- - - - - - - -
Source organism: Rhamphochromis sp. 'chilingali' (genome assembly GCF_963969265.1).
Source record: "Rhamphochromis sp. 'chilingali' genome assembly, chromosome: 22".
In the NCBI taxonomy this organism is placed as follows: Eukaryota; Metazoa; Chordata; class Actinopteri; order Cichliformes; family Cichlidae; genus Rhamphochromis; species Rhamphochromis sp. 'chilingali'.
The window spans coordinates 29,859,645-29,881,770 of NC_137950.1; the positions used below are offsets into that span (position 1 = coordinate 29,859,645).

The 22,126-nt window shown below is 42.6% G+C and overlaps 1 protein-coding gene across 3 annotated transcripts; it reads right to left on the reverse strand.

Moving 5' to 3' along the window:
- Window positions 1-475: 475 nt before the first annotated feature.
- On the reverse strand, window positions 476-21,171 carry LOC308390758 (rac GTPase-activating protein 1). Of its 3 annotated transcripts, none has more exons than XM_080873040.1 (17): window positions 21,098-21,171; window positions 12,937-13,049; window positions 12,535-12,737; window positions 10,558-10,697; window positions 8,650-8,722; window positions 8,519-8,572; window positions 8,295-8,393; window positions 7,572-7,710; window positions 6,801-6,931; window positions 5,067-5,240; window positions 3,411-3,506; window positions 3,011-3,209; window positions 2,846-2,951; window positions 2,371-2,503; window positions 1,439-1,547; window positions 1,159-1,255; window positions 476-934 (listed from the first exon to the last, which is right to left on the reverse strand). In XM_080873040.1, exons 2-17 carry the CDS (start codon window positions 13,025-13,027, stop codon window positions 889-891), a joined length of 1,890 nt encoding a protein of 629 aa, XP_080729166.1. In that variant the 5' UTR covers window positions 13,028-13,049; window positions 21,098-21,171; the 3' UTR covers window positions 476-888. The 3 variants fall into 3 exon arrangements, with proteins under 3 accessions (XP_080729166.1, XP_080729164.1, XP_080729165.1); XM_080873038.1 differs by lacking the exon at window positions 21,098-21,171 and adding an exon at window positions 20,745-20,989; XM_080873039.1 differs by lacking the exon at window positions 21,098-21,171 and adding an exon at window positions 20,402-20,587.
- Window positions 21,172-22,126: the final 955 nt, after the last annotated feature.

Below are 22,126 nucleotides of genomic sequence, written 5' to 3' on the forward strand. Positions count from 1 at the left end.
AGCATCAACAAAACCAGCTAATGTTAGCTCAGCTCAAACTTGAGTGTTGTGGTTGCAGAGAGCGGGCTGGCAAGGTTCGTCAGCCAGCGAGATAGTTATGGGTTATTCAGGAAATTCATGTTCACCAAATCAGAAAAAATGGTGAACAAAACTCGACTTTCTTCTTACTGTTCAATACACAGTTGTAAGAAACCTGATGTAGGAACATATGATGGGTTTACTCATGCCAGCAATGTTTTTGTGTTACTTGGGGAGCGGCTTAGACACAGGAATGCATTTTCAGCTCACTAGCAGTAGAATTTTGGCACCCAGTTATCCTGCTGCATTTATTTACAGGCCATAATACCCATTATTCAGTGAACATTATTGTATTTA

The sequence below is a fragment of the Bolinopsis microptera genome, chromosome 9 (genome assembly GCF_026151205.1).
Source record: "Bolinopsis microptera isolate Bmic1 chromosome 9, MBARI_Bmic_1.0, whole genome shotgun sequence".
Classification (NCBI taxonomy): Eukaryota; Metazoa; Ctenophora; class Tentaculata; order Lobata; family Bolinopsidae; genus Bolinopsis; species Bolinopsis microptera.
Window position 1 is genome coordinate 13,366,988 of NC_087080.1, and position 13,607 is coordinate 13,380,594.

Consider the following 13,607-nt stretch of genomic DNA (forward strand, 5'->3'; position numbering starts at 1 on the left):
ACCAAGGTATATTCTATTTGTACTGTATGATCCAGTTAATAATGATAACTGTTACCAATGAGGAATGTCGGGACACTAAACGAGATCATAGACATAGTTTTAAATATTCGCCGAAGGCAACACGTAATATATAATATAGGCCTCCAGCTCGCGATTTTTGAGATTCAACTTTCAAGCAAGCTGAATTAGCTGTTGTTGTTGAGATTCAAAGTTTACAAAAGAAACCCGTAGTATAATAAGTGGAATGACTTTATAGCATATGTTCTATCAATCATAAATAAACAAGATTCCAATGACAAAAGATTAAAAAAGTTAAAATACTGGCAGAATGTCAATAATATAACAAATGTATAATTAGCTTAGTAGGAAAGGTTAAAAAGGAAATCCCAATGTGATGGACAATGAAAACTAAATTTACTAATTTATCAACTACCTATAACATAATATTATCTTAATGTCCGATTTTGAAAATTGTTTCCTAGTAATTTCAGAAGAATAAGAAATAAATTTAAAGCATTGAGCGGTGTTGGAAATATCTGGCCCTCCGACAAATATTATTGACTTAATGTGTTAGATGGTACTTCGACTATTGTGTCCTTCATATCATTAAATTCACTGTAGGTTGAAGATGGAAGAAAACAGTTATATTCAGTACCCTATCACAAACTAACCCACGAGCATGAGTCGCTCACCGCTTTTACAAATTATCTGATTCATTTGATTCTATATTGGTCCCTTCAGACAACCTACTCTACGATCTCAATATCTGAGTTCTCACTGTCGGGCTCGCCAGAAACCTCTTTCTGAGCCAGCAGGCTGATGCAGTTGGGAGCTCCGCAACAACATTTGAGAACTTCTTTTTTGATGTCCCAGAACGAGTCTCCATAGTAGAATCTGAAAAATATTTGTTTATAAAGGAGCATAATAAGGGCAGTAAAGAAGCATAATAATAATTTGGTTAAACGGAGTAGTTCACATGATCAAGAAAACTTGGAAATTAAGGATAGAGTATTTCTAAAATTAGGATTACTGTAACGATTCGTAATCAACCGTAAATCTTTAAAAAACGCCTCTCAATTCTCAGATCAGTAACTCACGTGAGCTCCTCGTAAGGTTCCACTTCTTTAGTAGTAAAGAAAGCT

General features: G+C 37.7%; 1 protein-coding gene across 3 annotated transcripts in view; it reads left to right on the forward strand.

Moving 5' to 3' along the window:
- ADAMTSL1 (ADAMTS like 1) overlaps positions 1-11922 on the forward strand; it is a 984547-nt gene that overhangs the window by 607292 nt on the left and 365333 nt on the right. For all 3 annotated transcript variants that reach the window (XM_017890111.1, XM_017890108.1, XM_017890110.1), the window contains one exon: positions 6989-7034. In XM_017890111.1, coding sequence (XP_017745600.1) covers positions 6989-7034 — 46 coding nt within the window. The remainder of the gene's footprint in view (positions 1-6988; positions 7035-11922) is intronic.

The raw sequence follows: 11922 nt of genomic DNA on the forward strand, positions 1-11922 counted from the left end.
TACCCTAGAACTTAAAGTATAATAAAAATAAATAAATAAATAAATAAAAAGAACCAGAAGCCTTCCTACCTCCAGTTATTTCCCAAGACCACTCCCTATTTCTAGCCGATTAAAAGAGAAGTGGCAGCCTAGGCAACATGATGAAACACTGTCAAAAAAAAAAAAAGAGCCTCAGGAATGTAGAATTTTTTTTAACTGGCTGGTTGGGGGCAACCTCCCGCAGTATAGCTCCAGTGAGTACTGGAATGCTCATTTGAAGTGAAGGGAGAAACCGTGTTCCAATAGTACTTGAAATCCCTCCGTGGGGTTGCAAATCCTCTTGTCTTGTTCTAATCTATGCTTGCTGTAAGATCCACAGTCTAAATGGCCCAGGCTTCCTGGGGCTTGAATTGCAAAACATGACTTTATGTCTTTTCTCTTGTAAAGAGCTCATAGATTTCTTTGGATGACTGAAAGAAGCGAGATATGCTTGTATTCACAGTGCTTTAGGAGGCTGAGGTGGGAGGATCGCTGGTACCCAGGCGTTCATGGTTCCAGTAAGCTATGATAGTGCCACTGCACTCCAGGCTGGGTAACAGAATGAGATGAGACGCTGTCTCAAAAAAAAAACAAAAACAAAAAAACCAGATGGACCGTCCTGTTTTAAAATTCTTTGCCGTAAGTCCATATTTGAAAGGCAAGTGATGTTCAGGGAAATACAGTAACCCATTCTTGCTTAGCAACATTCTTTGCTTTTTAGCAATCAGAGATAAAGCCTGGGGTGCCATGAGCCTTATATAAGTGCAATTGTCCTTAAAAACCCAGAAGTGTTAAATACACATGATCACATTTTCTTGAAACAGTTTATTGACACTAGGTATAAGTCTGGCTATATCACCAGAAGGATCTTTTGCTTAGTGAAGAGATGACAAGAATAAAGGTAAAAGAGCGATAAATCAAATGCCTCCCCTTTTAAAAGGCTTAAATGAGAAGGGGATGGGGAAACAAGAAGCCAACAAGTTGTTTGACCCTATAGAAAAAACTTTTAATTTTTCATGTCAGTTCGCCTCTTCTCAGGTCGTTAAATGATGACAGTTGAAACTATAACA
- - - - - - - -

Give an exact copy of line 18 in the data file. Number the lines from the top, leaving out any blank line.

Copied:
General features: G+C 37.7%; 1 protein-coding gene across 3 annotated transcripts in view; it reads left to right on the forward strand.